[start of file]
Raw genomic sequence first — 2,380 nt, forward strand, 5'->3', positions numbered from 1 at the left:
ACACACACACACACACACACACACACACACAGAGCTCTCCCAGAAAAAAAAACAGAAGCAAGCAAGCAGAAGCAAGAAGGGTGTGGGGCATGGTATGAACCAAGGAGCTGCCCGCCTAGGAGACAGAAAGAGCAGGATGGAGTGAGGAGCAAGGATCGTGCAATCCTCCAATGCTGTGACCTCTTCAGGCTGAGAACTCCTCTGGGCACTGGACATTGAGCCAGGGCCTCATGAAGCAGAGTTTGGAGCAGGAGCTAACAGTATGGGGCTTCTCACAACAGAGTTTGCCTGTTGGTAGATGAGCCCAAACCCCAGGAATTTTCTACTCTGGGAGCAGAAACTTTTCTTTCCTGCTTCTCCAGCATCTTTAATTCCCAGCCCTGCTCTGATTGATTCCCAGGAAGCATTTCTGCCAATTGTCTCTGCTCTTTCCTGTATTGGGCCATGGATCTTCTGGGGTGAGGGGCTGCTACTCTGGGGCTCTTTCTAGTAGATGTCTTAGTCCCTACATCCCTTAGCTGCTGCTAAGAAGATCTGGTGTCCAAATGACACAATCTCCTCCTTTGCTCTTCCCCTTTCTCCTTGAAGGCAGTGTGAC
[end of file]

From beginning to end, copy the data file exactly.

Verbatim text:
Raw genomic sequence first — 2,380 nt, forward strand, 5'->3', positions numbered from 1 at the left:
ACACACACACACACACACACACACACACACAGAGCTCTCCCAGAAAAAAAAACAGAAGCAAGCAAGCAGAAGCAAGAAGGGTGTGGGGCATGGTATGAACCAAGGAGCTGCCCGCCTAGGAGACAGAAAGAGCAGGATGGAGTGAGGAGCAAGGATCGTGCAATCCTCCAATGCTGTGACCTCTTCAGGCTGAGAACTCCTCTGGGCACTGGACATTGAGCCAGGGCCTCATGAAGCAGAGTTTGGAGCAGGAGCTAACAGTATGGGGCTTCTCACAACAGAGTTTGCCTGTTGGTAGATGAGCCCAAACCCCAGGAATTTTCTACTCTGGGAGCAGAAACTTTTCTTTCCTGCTTCTCCAGCATCTTTAATTCCCAGCCCTGCTCTGATTGATTCCCAGGAAGCATTTCTGCCAATTGTCTCTGCTCTTTCCTGTATTGGGCCATGGATCTTCTGGGGTGAGGGGCTGCTACTCTGGGGCTCTTTCTAGTAGATGTCTTAGTCCCTACATCCCTTAGCTGCTGCTAAGAAGATCTGGTGTCCAAATGACACAATCTCCTCCTTTGCTCTTCCCCTTTCTCCTTGAAGGCAGTGTGAC